- Photo by Lisa Albert
- Katja Hill and Eric Swenson
Summer and Smoke
Deep Dish Theater
Through Sept. 19
Critics don't tend to suggest "fixing" the show they've just seen. They shouldn't, at any rate. It's too late: For better or worse, that production has been set.
But, a critic reasons, it's not too late for an analysis of a production to aid those who are making the shows that have not been staged, designed or cast. Among other things, most productions require from 1,000 to 2,000 labor hours; bigger shows require more. Several thousand dollars usually go into a production's budget.
That's a lot of time and energy for a public—and temporary—work of art.
After seeing a painstakingly produced work, we ask what we can learn from it. What lessons can we take with us as we continue in our growth as artists, audiences and humans? What effects do technical, artistic and plot choices ultimately have in the craft of theater and in the human enterprise?
Unfortunately, the main lessons from Deep Dish Theater's season opener, a production of Tennessee Williams' Summer and Smoke, center on what happens when supporting actors don't support while a director and actor never adequately bring a leading role into focus.
Tony Lea is a director of long standing in the region, and the leads he's chosen for this production are thoughtful. Eric Swenson convinces as John, the louche son of what seems to be the only doctor in Glorious Hill, Miss., while frequent theatergoers by now require no introduction to Katja Hill's work as an actor and director.
But this production is repeatedly sandbagged by supporting actors who experienced rudimentary difficulties during Saturday night's performance. Were the exaggerated and nearly hammy performances seen in so many supporting roles due to actors' inexperience or willfulness, or to a director's miscalculation?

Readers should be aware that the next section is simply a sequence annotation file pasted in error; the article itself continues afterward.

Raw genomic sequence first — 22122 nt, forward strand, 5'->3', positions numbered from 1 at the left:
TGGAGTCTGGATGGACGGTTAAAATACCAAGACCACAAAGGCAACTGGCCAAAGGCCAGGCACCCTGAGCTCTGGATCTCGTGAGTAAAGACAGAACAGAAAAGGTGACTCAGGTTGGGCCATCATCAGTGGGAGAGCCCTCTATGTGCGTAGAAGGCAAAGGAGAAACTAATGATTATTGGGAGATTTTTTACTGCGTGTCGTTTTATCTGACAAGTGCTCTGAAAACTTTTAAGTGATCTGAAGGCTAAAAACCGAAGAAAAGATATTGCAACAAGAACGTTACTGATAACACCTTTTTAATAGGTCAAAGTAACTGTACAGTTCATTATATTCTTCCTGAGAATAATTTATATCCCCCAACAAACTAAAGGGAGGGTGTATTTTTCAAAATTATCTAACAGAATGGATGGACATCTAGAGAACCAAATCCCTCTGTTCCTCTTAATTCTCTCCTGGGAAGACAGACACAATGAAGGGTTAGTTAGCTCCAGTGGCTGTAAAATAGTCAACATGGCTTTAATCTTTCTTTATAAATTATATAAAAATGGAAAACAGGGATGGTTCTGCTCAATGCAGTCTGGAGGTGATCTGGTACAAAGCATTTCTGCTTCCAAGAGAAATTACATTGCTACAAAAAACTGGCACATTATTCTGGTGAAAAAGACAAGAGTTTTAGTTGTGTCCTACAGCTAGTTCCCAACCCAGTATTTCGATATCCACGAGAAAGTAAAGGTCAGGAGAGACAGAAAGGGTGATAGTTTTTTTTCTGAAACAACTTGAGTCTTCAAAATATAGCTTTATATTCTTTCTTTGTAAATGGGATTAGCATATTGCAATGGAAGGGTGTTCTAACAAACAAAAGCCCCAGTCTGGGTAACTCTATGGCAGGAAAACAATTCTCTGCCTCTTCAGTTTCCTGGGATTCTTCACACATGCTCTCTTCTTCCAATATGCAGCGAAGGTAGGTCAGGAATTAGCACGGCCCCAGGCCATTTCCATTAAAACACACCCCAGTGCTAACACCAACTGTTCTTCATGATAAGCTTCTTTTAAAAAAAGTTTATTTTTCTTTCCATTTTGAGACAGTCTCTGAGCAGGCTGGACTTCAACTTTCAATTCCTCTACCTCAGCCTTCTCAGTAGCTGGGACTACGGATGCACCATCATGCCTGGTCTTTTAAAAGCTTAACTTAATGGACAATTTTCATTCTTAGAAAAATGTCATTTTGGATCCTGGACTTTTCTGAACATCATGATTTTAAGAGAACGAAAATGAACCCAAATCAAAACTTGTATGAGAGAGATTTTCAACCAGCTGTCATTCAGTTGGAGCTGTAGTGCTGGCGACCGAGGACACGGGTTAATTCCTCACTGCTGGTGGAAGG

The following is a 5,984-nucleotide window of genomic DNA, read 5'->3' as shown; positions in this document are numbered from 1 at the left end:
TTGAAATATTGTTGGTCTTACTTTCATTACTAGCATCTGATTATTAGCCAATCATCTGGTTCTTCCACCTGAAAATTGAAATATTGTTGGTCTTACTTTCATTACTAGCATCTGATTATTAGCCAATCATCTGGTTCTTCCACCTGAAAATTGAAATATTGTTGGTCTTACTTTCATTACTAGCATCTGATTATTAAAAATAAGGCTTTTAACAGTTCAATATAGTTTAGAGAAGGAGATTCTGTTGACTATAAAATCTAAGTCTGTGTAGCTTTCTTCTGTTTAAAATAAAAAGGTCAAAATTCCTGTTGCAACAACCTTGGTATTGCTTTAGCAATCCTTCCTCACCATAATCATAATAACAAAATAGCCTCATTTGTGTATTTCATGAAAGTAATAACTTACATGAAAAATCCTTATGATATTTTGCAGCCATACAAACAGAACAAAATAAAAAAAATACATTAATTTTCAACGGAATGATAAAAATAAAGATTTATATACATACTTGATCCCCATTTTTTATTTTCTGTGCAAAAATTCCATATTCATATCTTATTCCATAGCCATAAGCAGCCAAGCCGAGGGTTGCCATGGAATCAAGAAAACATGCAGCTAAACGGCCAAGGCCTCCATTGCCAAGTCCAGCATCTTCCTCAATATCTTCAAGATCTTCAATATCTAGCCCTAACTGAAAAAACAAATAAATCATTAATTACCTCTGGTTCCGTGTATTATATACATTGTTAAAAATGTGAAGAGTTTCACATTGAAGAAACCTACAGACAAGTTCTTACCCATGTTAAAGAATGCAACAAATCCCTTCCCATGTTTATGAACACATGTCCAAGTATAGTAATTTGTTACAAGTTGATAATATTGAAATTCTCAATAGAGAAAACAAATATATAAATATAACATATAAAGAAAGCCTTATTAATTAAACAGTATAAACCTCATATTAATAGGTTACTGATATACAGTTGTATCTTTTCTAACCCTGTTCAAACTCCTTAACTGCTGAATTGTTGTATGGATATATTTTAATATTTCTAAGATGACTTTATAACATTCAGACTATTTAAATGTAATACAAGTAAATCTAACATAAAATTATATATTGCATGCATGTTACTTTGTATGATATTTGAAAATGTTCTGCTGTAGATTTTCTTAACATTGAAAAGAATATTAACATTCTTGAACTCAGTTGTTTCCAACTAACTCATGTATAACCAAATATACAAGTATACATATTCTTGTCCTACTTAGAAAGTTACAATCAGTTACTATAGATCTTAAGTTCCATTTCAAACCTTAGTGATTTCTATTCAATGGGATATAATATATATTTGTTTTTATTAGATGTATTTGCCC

Normally, I wouldn't say the latter. But Lea's work with Hill this time out results in a character whose fundamental psychological features remain too blurred. Like many of Williams' leading female characters, Alma Winemiller is sensitive, socially awkward and sexually repressed. The daughter of the small town's Episcopal minister in 1916, she's hamstrung by ideals, religion and a yearning for aesthetics at odds with the world in which she finds herself. This cat's cradle of secondhand ethics and familial duties has kept her barricaded from any sort of erotic realization or courtship with John, the literal boy next door. Now she's in her 20s, and John has returned from medical school as a profligate intent on squandering his gifts. Can she work through the ties that have always bound her to a platonic notion of love?
If it is to Lea's credit that his Alma doesn't join the endless, weightless legion of sylphs that come from central casting (that, or Edward Gorey) to inhabit this role, at evening's end we're still left wondering exactly who she is. We should get the feeling that Alma struggles in her cage of deeply conflicting emotions, beliefs and duties. She's a victim of too many "musts": She must be good, pure, higher-minded—and therefore must be lonely, untouched and never completely a woman.
But here Lea and Hill give us a woman more irritated than torn asunder. We see her character's distractions and petty annoyances (a mentally unbalanced mother, given a performance also lacking depth by Marcia Edmundson) more clearly than we see the chains that bind her—and what those chains do to Alma's skin and spirit.
Repeatedly, we look for the fire that would consume—or transform—Alma. Unfortunately, the smoke in this production obscures too much.